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RUBIK'S CUBE® VINTAGE FRAMED PRINT

RUBIK'S CUBE® VINTAGE FRAMED PRINT

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In the mid-1970s, Ernő Rubik worked at the Department of Interior Design at the Academy of Applied Arts and Crafts in Budapest. Although it is widely reported that the Cube was built as a teaching tool to help his students understand 3D objects, his actual purpose was solving the structural problem of moving the parts independently without the entire mechanism falling apart. He did not realise that he had created a puzzle until the first time he scrambled his new Cube and then tried to restore it. Rubik applied for a patent in Hungary for his "Magic Cube" (Bűvös kocka in Hungarian) on 30 January 1975, and HU170062 was granted later that year.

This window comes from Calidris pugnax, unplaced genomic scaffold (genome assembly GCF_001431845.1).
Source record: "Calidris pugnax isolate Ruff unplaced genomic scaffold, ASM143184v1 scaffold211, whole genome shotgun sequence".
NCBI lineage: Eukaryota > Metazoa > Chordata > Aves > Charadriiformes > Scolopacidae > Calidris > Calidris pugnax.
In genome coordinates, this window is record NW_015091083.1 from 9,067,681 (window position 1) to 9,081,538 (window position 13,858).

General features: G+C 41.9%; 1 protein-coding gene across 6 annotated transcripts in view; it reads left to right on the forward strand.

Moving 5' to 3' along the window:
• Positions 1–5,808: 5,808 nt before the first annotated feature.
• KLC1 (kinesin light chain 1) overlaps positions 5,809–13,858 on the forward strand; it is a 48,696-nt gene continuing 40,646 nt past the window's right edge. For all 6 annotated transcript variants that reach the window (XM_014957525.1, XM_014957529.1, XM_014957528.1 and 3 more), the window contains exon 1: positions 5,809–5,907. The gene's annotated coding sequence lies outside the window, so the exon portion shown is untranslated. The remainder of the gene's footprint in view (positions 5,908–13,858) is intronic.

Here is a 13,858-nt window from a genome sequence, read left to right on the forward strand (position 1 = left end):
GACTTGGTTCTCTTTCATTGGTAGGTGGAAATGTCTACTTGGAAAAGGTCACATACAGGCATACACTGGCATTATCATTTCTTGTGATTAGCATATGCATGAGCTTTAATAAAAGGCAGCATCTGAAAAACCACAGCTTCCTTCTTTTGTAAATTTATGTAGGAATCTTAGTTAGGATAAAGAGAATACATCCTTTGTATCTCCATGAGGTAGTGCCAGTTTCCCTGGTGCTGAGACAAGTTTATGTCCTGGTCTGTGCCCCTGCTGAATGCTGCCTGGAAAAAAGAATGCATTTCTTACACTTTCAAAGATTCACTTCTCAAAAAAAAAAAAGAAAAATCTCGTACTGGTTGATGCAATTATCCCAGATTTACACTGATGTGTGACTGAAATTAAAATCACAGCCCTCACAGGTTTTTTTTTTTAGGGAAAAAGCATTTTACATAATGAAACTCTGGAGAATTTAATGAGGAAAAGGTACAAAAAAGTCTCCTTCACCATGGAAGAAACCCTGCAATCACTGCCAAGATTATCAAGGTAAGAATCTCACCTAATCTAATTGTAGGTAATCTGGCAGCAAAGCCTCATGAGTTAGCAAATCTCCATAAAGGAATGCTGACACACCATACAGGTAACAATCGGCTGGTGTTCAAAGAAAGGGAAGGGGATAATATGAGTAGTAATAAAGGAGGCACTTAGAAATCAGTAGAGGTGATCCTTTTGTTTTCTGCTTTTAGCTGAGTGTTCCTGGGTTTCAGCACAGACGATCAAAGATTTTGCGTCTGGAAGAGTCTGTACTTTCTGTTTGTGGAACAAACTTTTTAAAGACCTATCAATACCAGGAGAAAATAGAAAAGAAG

The first test batches of the Magic Cube were produced in late 1977 and released in Budapest toy shops. Magic Cube was held together with interlocking plastic pieces that prevented the puzzle being easily pulled apart, unlike the magnets in Nichols's design. With Ernő Rubik's permission, businessman Tibor Laczi took a Cube to Germany's Nuremberg Toy Fair in February 1979 in an attempt to popularise it. It was noticed by Seven Towns founder Tom Kremer, and they signed a deal with Ideal Toys in September 1979 to release the Magic Cube worldwide. Ideal wanted at least a recognisable name to trademark; that arrangement put Rubik in the spotlight because the Magic Cube was renamed after its inventor in 1980. The puzzle made its international debut at the toy fairs of London, Paris, Nuremberg, and New York in January and February 1980.